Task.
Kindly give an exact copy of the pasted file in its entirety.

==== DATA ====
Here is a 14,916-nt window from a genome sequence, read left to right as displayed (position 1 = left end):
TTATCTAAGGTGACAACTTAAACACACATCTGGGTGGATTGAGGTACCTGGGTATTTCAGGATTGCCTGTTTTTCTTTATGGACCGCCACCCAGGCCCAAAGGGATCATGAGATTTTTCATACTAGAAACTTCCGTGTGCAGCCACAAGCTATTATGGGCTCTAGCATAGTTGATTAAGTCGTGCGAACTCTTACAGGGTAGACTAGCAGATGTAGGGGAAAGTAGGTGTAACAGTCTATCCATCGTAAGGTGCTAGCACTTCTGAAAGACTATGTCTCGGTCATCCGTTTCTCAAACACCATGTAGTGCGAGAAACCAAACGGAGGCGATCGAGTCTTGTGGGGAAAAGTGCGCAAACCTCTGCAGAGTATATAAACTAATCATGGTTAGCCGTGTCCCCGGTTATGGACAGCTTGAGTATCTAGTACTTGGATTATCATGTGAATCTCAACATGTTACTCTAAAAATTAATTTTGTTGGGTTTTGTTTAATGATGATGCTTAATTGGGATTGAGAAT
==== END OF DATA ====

Here is a 14,916-nt window from a genome sequence, read left to right as displayed (position 1 = left end):
TTATCTAAGGTGACAACTTAAACACACATCTGGGTGGATTGAGGTACCTGGGTATTTCAGGATTGCCTGTTTTTCTTTATGGACCGCCACCCAGGCCCAAAGGGATCATGAGATTTTTCATACTAGAAACTTCCGTGTGCAGCCACAAGCTATTATGGGCTCTAGCATAGTTGATTAAGTCGTGCGAACTCTTACAGGGTAGACTAGCAGATGTAGGGGAAAGTAGGTGTAACAGTCTATCCATCGTAAGGTGCTAGCACTTCTGAAAGACTATGTCTCGGTCATCCGTTTCTCAAACACCATGTAGTGCGAGAAACCAAACGGAGGCGATCGAGTCTTGTGGGGAAAAGTGCGCAAACCTCTGCAGAGTATATAAACTAATCATGGTTAGCCGTGTCCCCGGTTATGGACAGCTTGAGTATCTAGTACTTGGATTATCATGTGAATCTCAACATGTTACTCTAAAAATTAATTTTGTTGGGTTTTGTTTAATGATGATGCTTAATTGGGATTGAGAAT